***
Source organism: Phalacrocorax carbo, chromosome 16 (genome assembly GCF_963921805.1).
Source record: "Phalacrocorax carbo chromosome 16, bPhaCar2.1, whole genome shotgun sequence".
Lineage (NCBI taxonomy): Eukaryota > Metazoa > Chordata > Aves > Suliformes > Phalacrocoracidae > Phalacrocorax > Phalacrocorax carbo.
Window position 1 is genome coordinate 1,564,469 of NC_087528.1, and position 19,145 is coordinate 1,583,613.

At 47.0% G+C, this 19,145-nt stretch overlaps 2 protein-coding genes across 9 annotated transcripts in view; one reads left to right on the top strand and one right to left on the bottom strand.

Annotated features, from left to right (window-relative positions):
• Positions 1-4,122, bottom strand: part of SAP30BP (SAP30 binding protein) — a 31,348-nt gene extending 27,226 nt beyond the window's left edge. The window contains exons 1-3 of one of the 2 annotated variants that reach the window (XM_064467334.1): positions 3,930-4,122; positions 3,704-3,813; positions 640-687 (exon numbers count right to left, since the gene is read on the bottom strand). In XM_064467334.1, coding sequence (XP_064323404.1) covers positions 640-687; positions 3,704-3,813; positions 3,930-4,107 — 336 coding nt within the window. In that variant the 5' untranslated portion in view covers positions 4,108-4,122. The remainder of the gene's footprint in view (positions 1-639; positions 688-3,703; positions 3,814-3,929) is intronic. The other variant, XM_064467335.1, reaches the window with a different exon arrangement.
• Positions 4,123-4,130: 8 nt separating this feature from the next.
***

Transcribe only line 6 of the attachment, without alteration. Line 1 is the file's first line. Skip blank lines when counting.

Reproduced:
Annotated features, from left to right (window-relative positions):